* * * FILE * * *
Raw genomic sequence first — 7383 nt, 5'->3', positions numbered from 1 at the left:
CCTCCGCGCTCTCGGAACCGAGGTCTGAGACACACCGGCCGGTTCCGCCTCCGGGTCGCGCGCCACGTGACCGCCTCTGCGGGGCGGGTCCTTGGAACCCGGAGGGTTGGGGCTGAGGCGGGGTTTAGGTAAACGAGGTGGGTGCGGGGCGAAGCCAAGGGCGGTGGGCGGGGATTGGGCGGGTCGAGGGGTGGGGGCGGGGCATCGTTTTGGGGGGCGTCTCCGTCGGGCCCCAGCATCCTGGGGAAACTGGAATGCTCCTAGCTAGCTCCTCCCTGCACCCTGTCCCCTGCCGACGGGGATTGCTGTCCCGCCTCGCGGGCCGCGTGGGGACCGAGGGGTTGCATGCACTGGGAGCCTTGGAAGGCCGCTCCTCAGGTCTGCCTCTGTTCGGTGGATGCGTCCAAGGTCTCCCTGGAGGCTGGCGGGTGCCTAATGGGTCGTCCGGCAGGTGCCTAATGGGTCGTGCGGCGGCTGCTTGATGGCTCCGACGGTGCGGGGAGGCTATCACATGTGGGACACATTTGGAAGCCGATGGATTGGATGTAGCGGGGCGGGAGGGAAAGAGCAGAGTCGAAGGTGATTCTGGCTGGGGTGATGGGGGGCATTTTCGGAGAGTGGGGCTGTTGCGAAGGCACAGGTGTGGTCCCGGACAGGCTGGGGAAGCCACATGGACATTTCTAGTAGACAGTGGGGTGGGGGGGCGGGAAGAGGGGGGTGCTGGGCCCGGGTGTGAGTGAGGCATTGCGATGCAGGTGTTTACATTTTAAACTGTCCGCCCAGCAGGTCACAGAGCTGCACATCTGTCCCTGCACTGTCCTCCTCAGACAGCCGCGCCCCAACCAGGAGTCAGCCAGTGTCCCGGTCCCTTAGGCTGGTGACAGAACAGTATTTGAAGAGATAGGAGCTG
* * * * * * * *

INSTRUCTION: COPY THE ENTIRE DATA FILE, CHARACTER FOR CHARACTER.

Raw genomic sequence first — 7383 nt, 5'->3', positions numbered from 1 at the left:
CCTCCGCGCTCTCGGAACCGAGGTCTGAGACACACCGGCCGGTTCCGCCTCCGGGTCGCGCGCCACGTGACCGCCTCTGCGGGGCGGGTCCTTGGAACCCGGAGGGTTGGGGCTGAGGCGGGGTTTAGGTAAACGAGGTGGGTGCGGGGCGAAGCCAAGGGCGGTGGGCGGGGATTGGGCGGGTCGAGGGGTGGGGGCGGGGCATCGTTTTGGGGGGCGTCTCCGTCGGGCCCCAGCATCCTGGGGAAACTGGAATGCTCCTAGCTAGCTCCTCCCTGCACCCTGTCCCCTGCCGACGGGGATTGCTGTCCCGCCTCGCGGGCCGCGTGGGGACCGAGGGGTTGCATGCACTGGGAGCCTTGGAAGGCCGCTCCTCAGGTCTGCCTCTGTTCGGTGGATGCGTCCAAGGTCTCCCTGGAGGCTGGCGGGTGCCTAATGGGTCGTCCGGCAGGTGCCTAATGGGTCGTGCGGCGGCTGCTTGATGGCTCCGACGGTGCGGGGAGGCTATCACATGTGGGACACATTTGGAAGCCGATGGATTGGATGTAGCGGGGCGGGAGGGAAAGAGCAGAGTCGAAGGTGATTCTGGCTGGGGTGATGGGGGGCATTTTCGGAGAGTGGGGCTGTTGCGAAGGCACAGGTGTGGTCCCGGACAGGCTGGGGAAGCCACATGGACATTTCTAGTAGACAGTGGGGTGGGGGGGCGGGAAGAGGGGGGTGCTGGGCCCGGGTGTGAGTGAGGCATTGCGATGCAGGTGTTTACATTTTAAACTGTCCGCCCAGCAGGTCACAGAGCTGCACATCTGTCCCTGCACTGTCCTCCTCAGACAGCCGCGCCCCAACCAGGAGTCAGCCAGTGTCCCGGTCCCTTAGGCTGGTGACAGAACAGTATTTGAAGAGATAGGAGCTG